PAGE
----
The Wild Rumpus
My friend Tim keeps a spreadsheet listing the details of every concert he's been to since the early '80s -- or is it the late '70s? Either way, it's very "High Fidelity," but with an emphasis on the Grateful Dead that Nick Hornby's own spreadsheet probably wouldn't own up to.
When I find myself at a concert, it tends to be with Tim, and it tends to have been his idea. Likewise, when he finds himself at the theater, it's because it was my idea.
So there we were the other night at the Public, for a LAByrinth Barn Series reading of Padraic Lillis' "Lights Up on the Fade Out," when we spotted a woman in a fuchsia "Where the Wild Things Are" t-shirt, Maurice Sendak's characters swinging in a line across her chest.
I confess that I was not a huge fan of "Where the Wild Things Are" when I was small. It didn't take up residence in my heart until I was older, in high school, babysitting for Stephanie and Billy, my favorite little kids down the street. Once I'd roared my terrible roars, gnashed my terrible teeth, rolled my terrible eyes and shown my terrible claws along with a couple of spectacularly adorable moppets doing the same, I couldn't not love Sendak's book.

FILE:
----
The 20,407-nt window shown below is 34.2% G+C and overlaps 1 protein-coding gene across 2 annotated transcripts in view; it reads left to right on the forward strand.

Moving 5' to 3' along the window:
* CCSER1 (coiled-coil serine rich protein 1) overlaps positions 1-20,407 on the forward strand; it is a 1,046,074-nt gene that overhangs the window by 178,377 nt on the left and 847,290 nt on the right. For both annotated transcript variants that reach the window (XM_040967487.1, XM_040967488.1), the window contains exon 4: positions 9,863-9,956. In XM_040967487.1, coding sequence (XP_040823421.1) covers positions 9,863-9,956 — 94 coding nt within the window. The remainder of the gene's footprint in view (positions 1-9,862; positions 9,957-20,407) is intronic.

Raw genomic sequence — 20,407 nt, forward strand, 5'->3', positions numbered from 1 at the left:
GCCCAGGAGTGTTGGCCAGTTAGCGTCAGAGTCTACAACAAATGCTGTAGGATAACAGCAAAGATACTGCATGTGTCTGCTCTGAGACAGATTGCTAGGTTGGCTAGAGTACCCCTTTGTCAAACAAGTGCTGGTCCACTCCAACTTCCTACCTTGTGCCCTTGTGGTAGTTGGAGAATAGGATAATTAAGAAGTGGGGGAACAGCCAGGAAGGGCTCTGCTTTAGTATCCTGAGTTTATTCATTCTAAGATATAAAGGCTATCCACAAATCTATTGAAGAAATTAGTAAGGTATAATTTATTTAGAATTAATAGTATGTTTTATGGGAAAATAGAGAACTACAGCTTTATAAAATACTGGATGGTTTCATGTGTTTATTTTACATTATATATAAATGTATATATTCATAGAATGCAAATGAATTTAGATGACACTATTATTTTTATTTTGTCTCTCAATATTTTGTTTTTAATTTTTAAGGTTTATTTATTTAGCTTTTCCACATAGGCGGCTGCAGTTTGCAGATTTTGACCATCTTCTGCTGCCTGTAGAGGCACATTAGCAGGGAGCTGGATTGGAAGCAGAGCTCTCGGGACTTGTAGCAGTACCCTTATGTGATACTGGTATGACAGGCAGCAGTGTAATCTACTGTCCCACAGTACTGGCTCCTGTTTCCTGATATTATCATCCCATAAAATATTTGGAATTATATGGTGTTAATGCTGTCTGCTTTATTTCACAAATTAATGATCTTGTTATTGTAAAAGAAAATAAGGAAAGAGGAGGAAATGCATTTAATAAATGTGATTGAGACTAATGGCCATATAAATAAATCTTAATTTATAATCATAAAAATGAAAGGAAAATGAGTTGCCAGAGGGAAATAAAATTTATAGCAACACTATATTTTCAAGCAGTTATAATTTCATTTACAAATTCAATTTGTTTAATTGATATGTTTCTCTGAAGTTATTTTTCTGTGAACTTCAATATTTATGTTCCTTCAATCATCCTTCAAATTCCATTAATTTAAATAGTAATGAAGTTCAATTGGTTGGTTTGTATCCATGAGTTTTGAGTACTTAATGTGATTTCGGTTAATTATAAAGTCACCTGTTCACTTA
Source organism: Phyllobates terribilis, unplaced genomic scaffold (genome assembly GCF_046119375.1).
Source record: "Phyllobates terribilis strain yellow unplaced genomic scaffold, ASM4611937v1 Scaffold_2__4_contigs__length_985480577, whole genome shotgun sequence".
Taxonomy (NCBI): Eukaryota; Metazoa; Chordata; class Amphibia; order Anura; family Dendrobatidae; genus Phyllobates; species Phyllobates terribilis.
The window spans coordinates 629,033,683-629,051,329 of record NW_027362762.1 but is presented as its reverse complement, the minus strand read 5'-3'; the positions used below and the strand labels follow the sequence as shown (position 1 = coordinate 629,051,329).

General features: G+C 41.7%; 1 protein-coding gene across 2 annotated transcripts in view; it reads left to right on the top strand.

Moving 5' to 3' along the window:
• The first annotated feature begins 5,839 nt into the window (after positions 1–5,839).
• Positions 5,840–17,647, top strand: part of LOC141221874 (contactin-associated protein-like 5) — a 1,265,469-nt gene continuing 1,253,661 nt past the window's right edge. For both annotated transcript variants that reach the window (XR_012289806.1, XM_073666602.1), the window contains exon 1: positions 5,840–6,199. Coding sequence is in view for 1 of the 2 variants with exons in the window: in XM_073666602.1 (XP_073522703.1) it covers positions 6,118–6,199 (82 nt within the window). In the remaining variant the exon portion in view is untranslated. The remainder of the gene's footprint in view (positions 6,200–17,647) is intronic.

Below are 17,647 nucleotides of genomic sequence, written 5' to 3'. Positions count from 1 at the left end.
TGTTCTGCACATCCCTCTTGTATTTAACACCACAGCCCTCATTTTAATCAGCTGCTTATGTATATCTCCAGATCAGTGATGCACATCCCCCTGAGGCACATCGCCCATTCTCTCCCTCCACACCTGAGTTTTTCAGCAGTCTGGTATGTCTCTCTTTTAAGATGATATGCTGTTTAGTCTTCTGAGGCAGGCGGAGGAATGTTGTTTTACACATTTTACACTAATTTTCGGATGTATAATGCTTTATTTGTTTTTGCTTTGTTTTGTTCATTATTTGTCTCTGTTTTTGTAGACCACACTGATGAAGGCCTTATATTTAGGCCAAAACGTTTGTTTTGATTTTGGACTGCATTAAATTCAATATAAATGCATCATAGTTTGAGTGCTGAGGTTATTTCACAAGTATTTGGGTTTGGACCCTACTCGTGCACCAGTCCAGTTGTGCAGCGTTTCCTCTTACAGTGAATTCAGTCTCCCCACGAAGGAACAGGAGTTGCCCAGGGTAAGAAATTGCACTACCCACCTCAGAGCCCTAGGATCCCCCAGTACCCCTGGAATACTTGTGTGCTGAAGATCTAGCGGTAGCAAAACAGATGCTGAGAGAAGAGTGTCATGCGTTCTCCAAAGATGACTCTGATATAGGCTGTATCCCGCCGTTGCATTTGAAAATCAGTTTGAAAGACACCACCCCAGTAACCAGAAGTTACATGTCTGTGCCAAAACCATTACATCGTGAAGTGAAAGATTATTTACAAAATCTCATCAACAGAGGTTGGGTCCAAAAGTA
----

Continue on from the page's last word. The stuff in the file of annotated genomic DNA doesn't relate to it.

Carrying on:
I almost wrote "Sendak's tale" there, but it truly isn't the tale as much as it is his telling of it, in words -- which repetition soldered into my memory decades ago -- and pictures.
So Spike Jonze and Dave Eggers' movie adaptation? Not so attractive to me. I feel about it the way I feel about the movie of "Atonement," which I haven't seen and won't see: I don't want a movie to mess with what's already in my head. If the Narnia movies had come out back when I was nine years old and as enraptured by the books as I was unaware of their Christian imagery, I wouldn't have wanted to see those, either.
And the Variety review of "Where the Wild Things Are" that just popped into my inbox? I don't even want to read that.
My militant opposition to the very idea of this movie is monstrously closed-minded, I know, and maybe intellectually inconsistent, too, given that I once owned a Max doll and a couple of Wild Thing dolls, and have been known to give Maxes and Wild Things (and the book, of course) as gifts to children in my life. But the dolls, three-dimensional though they are, are faithful to Sendak's drawings. The faces, the legs, the toes: The details are from his pen.
Still, at least the movie was made with Sendak's blessing. When Tim and I noticed the woman in the t-shirt the other night, he told me a story about a Dead show years ago, where he'd run across a guy selling "Let the wild rumpus begin" shirts. "It's 'start,'" Tim told him. "'Let the wild rumpus start.'" No, no, the guy insisted; it's "begin."
Sigh. People who trample on intellectual property: You just can't trust them with the details.
If nothing else, Jonze and Eggers will get that line right.